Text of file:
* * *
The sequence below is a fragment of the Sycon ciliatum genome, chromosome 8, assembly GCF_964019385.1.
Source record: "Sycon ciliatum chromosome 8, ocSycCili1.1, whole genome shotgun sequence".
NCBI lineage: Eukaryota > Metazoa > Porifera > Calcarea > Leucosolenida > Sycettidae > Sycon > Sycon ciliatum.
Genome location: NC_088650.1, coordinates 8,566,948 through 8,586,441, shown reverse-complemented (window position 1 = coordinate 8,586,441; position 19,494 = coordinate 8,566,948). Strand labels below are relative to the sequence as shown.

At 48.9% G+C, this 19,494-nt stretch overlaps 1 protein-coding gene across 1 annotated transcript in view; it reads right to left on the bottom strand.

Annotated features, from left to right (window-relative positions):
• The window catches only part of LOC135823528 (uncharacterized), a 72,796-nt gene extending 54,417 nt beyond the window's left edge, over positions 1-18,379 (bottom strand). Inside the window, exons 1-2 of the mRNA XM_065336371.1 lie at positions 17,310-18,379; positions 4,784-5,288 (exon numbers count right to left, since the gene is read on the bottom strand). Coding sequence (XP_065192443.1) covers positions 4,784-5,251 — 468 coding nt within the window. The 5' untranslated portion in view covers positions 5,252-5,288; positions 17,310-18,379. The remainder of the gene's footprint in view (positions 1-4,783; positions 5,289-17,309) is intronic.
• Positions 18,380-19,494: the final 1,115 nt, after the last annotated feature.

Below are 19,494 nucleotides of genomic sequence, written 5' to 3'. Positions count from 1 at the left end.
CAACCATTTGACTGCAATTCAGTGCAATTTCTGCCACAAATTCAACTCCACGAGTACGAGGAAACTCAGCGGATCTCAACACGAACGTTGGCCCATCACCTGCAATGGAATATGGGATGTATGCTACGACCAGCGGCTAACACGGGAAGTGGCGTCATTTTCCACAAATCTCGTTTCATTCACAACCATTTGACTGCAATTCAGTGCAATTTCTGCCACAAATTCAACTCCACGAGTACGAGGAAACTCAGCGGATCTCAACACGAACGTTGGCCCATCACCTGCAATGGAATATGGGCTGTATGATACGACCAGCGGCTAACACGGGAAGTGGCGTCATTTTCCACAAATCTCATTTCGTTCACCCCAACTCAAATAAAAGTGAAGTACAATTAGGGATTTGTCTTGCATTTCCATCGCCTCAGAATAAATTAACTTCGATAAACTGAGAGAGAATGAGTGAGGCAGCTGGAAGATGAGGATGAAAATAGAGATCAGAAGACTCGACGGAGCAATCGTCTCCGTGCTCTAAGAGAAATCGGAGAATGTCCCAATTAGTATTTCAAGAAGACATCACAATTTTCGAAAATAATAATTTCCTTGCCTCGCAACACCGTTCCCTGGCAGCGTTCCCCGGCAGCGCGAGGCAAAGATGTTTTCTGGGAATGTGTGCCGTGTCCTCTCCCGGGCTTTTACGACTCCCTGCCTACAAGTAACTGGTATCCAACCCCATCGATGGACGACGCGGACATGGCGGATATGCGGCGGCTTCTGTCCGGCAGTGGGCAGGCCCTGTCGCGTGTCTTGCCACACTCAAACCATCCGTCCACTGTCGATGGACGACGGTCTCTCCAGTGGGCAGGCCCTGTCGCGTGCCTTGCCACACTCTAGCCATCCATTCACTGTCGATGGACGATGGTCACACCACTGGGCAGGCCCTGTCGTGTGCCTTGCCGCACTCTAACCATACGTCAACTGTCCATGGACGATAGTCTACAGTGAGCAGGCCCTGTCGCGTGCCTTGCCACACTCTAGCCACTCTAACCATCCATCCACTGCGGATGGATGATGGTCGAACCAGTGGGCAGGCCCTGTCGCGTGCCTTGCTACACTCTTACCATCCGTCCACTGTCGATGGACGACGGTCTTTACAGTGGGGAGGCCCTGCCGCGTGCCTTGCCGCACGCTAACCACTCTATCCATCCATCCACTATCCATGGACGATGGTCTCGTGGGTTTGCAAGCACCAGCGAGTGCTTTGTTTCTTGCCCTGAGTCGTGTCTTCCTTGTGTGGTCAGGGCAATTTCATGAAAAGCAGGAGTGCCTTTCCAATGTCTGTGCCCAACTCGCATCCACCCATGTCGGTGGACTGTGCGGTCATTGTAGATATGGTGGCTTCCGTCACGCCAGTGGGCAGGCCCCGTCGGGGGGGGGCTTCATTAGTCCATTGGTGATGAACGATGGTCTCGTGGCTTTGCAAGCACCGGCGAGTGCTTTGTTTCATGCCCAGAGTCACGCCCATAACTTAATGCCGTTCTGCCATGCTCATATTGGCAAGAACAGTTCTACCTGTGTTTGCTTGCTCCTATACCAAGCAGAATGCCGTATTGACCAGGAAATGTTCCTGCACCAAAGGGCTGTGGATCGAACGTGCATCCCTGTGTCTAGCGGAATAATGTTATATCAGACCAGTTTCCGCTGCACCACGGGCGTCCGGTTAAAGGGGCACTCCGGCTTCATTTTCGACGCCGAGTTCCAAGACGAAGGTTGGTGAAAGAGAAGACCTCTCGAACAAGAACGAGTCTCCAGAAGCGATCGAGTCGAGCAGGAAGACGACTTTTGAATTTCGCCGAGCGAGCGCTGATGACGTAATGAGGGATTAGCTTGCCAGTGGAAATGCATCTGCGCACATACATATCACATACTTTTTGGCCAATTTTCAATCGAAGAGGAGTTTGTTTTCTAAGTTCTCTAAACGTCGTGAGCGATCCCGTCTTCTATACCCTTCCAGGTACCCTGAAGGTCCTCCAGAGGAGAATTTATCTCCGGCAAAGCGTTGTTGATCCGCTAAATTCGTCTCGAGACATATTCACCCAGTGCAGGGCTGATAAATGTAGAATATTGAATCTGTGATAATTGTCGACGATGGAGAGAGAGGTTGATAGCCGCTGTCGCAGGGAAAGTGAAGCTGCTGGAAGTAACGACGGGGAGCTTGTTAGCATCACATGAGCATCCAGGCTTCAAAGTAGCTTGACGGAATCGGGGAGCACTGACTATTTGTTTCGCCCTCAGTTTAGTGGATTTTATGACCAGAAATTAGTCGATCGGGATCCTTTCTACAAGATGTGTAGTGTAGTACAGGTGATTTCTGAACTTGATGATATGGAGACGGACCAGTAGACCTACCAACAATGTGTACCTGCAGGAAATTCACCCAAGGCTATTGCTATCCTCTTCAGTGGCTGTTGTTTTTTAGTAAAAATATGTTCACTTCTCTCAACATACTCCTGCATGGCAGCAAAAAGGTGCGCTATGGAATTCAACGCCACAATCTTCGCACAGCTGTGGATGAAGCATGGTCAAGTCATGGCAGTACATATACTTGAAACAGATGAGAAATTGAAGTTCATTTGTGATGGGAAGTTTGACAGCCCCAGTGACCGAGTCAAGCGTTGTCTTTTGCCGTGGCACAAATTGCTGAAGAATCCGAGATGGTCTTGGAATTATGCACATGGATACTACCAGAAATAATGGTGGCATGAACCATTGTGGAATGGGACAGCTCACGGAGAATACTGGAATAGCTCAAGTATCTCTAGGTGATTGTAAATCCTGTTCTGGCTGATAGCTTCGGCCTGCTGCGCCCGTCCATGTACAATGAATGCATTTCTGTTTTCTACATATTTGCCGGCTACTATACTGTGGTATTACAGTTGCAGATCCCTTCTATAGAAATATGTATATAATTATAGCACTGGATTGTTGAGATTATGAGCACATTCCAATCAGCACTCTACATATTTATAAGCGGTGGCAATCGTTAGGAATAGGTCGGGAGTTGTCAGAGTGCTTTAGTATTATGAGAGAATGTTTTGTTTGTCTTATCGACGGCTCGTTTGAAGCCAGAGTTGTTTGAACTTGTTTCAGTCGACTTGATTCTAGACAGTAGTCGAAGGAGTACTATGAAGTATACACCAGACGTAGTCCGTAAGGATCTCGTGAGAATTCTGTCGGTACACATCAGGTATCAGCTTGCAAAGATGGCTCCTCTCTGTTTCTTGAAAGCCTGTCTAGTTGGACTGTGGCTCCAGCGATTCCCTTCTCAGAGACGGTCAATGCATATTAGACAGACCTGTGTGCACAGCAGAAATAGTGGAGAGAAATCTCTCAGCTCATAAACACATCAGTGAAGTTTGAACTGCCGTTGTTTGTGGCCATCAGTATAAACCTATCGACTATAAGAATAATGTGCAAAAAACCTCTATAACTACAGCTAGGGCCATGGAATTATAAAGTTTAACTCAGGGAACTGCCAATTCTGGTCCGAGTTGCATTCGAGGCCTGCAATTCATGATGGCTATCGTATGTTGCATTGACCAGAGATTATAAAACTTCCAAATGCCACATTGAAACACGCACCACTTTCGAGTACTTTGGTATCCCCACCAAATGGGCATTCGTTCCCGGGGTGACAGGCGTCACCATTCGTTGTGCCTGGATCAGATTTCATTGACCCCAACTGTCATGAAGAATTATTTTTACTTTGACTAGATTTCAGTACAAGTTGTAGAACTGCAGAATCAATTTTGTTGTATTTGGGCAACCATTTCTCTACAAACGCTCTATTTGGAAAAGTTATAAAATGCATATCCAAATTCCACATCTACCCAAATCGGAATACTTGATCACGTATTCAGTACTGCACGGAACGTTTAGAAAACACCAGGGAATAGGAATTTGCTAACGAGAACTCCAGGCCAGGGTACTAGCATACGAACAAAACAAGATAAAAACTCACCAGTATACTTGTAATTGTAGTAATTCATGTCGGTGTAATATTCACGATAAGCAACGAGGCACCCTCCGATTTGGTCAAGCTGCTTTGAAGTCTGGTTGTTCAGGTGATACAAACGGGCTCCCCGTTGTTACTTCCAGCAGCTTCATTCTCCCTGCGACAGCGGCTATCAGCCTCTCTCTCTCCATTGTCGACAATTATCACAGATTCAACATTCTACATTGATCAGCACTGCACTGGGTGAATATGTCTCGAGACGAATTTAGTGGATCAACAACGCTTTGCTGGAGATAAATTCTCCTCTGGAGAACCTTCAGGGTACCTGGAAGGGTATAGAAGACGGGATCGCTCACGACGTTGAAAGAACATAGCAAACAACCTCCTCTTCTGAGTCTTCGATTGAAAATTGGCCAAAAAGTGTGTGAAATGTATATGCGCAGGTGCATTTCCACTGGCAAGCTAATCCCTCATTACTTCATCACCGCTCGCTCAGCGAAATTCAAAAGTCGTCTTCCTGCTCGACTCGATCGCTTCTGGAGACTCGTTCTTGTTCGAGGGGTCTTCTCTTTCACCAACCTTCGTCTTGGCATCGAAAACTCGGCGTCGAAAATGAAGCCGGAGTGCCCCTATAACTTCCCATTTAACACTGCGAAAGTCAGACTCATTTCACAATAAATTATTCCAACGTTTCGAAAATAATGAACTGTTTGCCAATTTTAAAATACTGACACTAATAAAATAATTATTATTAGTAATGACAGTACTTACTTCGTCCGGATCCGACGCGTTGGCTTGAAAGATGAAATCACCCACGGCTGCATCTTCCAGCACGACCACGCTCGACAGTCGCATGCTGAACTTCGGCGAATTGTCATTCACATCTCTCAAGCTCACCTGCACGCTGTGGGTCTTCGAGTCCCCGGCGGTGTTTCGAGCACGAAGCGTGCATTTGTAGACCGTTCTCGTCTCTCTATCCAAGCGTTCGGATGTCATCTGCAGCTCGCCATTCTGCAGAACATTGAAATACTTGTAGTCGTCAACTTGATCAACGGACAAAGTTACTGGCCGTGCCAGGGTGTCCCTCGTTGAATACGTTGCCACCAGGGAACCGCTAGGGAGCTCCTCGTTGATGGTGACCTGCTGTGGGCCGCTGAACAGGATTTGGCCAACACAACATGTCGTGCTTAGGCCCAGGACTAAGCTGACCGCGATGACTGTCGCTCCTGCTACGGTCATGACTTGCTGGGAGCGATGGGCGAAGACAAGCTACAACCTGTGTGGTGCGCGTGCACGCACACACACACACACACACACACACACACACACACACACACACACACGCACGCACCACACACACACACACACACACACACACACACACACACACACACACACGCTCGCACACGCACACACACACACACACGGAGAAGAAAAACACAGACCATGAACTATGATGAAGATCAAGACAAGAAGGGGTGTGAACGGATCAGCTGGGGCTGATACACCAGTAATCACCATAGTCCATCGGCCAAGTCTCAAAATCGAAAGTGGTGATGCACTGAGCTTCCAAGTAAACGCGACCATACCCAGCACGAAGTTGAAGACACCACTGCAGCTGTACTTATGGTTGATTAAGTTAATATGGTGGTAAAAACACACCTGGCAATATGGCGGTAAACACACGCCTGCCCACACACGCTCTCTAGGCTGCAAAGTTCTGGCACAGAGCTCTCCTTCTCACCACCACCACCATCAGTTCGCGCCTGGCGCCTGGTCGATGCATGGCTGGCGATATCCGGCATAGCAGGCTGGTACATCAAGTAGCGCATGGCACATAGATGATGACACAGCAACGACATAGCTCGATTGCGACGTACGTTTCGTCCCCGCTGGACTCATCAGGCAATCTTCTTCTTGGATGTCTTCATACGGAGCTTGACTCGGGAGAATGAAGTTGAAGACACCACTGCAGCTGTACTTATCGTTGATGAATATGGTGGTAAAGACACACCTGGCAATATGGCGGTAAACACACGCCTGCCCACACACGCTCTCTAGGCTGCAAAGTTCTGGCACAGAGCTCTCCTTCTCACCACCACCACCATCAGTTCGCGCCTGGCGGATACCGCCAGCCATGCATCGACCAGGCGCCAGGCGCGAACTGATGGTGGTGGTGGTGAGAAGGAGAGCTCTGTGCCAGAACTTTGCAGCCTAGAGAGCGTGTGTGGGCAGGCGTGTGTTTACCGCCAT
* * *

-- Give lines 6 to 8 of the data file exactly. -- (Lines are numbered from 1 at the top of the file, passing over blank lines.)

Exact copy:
Annotated features, from left to right (window-relative positions):
• The window catches only part of LOC135823528 (uncharacterized), a 72,796-nt gene extending 54,417 nt beyond the window's left edge, over positions 1-18,379 (bottom strand). Inside the window, exons 1-2 of the mRNA XM_065336371.1 lie at positions 17,310-18,379; positions 4,784-5,288 (exon numbers count right to left, since the gene is read on the bottom strand). Coding sequence (XP_065192443.1) covers positions 4,784-5,251 — 468 coding nt within the window. The 5' untranslated portion in view covers positions 5,252-5,288; positions 17,310-18,379. The remainder of the gene's footprint in view (positions 1-4,783; positions 5,289-17,309) is intronic.
• Positions 18,380-19,494: the final 1,115 nt, after the last annotated feature.